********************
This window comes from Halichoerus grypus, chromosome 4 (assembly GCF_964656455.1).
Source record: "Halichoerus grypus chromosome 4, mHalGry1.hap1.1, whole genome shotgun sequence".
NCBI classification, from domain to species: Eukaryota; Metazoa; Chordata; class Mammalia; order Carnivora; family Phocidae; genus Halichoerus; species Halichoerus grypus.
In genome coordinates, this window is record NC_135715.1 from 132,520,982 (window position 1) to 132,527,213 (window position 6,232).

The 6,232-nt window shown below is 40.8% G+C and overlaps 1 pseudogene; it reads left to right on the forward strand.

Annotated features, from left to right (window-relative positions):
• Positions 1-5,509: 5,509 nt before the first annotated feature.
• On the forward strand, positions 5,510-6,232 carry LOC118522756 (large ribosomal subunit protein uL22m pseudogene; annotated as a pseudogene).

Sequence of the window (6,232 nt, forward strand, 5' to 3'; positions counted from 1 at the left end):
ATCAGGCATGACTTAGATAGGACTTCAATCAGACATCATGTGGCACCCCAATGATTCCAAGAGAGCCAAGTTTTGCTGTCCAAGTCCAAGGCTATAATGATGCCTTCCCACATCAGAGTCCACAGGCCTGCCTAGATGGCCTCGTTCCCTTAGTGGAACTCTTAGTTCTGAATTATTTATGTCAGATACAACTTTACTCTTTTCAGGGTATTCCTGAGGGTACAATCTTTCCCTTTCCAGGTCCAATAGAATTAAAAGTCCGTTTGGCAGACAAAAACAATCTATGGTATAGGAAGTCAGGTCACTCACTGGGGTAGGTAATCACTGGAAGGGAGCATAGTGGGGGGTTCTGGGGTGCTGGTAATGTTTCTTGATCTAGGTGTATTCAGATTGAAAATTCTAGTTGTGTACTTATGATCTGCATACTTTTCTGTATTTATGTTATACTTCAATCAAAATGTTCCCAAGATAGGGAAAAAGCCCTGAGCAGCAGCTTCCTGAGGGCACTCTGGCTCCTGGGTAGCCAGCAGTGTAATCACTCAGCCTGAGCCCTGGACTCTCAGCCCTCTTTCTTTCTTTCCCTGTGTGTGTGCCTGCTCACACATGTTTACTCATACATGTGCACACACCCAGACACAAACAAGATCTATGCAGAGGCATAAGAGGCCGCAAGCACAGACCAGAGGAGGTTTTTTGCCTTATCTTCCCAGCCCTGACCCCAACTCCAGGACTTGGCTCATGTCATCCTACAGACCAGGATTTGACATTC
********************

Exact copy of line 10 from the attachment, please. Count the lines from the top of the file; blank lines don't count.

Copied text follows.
ATCAGGCATGACTTAGATAGGACTTCAATCAGACATCATGTGGCACCCCAATGATTCCAAGAGAGCCAAGTTTTGCTGTCCAAGTCCAAGGCTATAATGATGCCTTCCCACATCAGAGTCCACAGGCCTGCCTAGATGGCCTCGTTCCCTTAGTGGAACTCTTAGTTCTGAATTATTTATGTCAGATACAACTTTACTCTTTTCAGGGTATTCCTGAGGGTACAATCTTTCCCTTTCCAGGTCCAATAGAATTAAAAGTCCGTTTGGCAGACAAAAACAATCTATGGTATAGGAAGTCAGGTCACTCACTGGGGTAGGTAATCACTGGAAGGGAGCATAGTGGGGGGTTCTGGGGTGCTGGTAATGTTTCTTGATCTAGGTGTATTCAGATTGAAAATTCTAGTTGTGTACTTATGATCTGCATACTTTTCTGTATTTATGTTATACTTCAATCAAAATGTTCCCAAGATAGGGAAAAAGCCCTGAGCAGCAGCTTCCTGAGGGCACTCTGGCTCCTGGGTAGCCAGCAGTGTAATCACTCAGCCTGAGCCCTGGACTCTCAGCCCTCTTTCTTTCTTTCCCTGTGTGTGTGCCTGCTCACACATGTTTACTCATACATGTGCACACACCCAGACACAAACAAGATCTATGCAGAGGCATAAGAGGCCGCAAGCACAGACCAGAGGAGGTTTTTTGCCTTATCTTCCCAGCCCTGACCCCAACTCCAGGACTTGGCTCATGTCATCCTACAGACCAGGATTTGACATTC